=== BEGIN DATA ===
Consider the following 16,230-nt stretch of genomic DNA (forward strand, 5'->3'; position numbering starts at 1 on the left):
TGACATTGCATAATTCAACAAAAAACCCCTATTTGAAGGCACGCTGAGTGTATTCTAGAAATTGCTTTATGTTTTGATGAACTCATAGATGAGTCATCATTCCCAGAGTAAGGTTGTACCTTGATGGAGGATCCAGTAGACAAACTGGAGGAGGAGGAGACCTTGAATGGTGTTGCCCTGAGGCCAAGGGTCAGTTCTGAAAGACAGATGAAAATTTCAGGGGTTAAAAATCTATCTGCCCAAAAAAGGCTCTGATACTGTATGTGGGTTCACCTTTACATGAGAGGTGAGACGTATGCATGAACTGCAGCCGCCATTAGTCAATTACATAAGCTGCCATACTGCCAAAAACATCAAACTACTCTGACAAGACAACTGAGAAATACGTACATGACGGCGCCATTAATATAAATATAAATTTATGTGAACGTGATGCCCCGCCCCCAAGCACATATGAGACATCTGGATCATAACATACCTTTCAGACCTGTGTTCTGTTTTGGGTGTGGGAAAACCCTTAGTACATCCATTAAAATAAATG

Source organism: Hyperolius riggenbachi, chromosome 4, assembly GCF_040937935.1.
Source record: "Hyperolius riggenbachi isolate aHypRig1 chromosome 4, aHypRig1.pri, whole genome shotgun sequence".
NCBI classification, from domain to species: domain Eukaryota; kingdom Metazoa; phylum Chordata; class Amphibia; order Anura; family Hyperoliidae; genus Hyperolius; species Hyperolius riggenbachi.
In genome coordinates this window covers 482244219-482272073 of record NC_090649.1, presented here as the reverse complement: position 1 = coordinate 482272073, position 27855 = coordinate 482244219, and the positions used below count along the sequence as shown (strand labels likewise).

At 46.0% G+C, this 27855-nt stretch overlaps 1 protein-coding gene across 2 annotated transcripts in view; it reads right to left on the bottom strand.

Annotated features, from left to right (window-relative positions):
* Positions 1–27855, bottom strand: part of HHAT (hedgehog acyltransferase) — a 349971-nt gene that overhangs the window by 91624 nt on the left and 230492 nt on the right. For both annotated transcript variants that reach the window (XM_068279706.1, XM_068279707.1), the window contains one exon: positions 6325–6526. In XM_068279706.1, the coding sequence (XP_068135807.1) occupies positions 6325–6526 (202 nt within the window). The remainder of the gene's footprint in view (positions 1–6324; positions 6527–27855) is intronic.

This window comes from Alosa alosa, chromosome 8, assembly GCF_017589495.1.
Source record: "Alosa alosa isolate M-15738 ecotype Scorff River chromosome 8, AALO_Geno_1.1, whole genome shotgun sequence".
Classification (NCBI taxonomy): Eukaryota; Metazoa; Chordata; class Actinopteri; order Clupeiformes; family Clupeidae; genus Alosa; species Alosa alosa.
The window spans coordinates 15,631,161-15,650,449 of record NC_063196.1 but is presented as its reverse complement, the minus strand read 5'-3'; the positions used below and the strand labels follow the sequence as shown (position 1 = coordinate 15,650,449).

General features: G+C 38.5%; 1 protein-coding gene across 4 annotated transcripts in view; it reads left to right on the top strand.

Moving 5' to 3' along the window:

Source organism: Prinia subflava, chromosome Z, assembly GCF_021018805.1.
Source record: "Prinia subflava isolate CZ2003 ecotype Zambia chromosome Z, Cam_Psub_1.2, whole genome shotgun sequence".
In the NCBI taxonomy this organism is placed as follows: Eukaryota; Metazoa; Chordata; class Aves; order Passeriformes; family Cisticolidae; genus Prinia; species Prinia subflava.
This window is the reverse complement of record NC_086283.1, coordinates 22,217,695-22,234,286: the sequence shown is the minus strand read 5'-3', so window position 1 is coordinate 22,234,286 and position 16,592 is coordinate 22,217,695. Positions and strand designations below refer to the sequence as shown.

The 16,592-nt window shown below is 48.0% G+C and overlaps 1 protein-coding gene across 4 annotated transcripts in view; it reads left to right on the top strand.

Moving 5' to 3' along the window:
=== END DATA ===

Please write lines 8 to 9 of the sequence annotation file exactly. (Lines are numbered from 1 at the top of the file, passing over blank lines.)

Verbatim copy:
Annotated features, from left to right (window-relative positions):
* Positions 1–27855, bottom strand: part of HHAT (hedgehog acyltransferase) — a 349971-nt gene that overhangs the window by 91624 nt on the left and 230492 nt on the right. For both annotated transcript variants that reach the window (XM_068279706.1, XM_068279707.1), the window contains one exon: positions 6325–6526. In XM_068279706.1, the coding sequence (XP_068135807.1) occupies positions 6325–6526 (202 nt within the window). The remainder of the gene's footprint in view (positions 1–6324; positions 6527–27855) is intronic.